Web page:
Malaysia yesterday expelled Pyongyang's envoy to Kuala Lumpur, the strongest possible diplomatic action over the alleged assassination of Mr Kim Jong Nam, the estranged half-brother of North Korean leader Kim Jong Un.
Foreign Minister Anifah Aman said in a statement late last night that Ambassador Kang Chol was summoned to his ministry yesterday evening, but no official from the embassy turned up.
"For this reason, the ministry has, via a diplomatic note sent to the embassy this evening, (informed) the DPRK government (and) His Excellency Mr Kang Chol that the Malaysian government has declared him Persona Non Grata. He is expected to leave Malaysia within 48 hours from the scheduled time of the meeting, namely 6.00pm, 4 March 2017," the statement said.
According to Datuk Seri Anifah, Malaysia had, in a meeting on Feb 28 with North Korean officials, demanded a written apology from North Korea over accusations by the ambassador that Kuala Lumpur was subverting investigations into Mr Kim's Feb 13 murder as part of a political conspiracy with Pyongyang's enemies.
"The DPRK delegation was informed that if no response is received by 10pm that day, the Malaysian government would take measures that would best protect its interests. Almost four days have passed since the deadline lapsed.
"No such apology has been made, neither has there been any indication that one is forthcoming.
"For this reason, the Ambassador has been declared Persona Non Grata," he added.
A person declared Persona Non Grata in diplomatic terms is barred from entering or remaining in the host country. It is the most serious form of disapproval that a country can apply to foreign diplomats.
The expulsion of the North Korean Ambassador comes on the heels of a decision by Kuala Lumpur to rescind visa-free travel for North Koreans to Malaysia.
Yesterday, deported North Korean suspect Ri Jong Chol accused Malaysia of using coercion to try to extract a confession from him.He said he was presented with false evidence in Malaysia, and police showed him pictures of his family in detention. "I realised that this is a conspiracy, plot, to try to damage the status and honour of the republic," Mr Ri told reporters outside the North Korean Embassy in Beijing. He was on his way to Pyongyang via the Chinese capital.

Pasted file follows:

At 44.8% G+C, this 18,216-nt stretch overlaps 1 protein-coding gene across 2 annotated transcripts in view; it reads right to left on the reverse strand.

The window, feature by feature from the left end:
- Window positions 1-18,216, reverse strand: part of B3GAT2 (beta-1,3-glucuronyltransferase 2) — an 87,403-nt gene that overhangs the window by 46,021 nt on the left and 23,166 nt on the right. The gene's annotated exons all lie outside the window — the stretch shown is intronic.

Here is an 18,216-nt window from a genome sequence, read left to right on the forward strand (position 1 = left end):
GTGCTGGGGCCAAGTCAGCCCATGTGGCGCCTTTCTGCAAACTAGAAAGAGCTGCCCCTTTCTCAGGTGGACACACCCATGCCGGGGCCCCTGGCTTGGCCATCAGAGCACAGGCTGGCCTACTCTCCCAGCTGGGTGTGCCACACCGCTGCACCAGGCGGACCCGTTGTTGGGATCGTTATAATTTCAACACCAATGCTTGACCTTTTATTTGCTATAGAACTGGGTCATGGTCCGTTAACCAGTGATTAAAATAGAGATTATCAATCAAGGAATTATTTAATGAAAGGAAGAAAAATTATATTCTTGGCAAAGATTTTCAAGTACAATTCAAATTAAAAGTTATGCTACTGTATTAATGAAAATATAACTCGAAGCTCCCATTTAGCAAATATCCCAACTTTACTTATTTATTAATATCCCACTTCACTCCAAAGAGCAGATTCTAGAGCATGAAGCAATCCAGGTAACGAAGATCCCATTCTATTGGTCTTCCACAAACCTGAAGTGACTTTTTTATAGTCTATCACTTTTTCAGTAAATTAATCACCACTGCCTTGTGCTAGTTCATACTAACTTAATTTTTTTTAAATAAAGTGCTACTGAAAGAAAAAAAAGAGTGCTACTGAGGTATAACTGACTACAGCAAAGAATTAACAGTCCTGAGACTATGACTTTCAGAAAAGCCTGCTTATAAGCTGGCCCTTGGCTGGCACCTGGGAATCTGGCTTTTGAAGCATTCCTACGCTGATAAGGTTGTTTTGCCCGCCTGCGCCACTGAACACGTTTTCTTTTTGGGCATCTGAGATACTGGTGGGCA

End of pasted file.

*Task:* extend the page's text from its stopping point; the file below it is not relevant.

He was arrested two weeks earlier and deported last Friday after police found insufficient evidence against him. Mr Kim was poisoned in Kuala Lumpur's international airport last month with deadly nerve agent VX, which is classed as a weapon of mass destruction.
Mr Ri said he was not at the airport on the day Mr Kim was killed, and knew nothing about the accusation that his car was used in the plot. He added that he had worked in Malaysia trading ingredients needed for soap.
South Korea and the United States believe the murder was an assassination carried out by North Korean agents. Yesterday, North Korea warned of severe consequences should the US put Pyongyang on a terror list over the killing.
The South Korean and Japanese media have reported that the US has been considering reinstating North Korea on its terror list, which includes Iran and Syria.
"The US will keenly realise how dearly it has to pay for its groundless accusations against the dignified" North if it puts it back on the terror list, AFP reported the regime's Foreign Ministry spokesman telling state-run newswire KCNA.
The US designated North Korea as a state sponsor of terrorism in 1987 after its agents bombed a South Korean planeand killed all 115 on board. It was taken off the list in 2008 after Pyongyang took steps to freeze its nuclear facilities.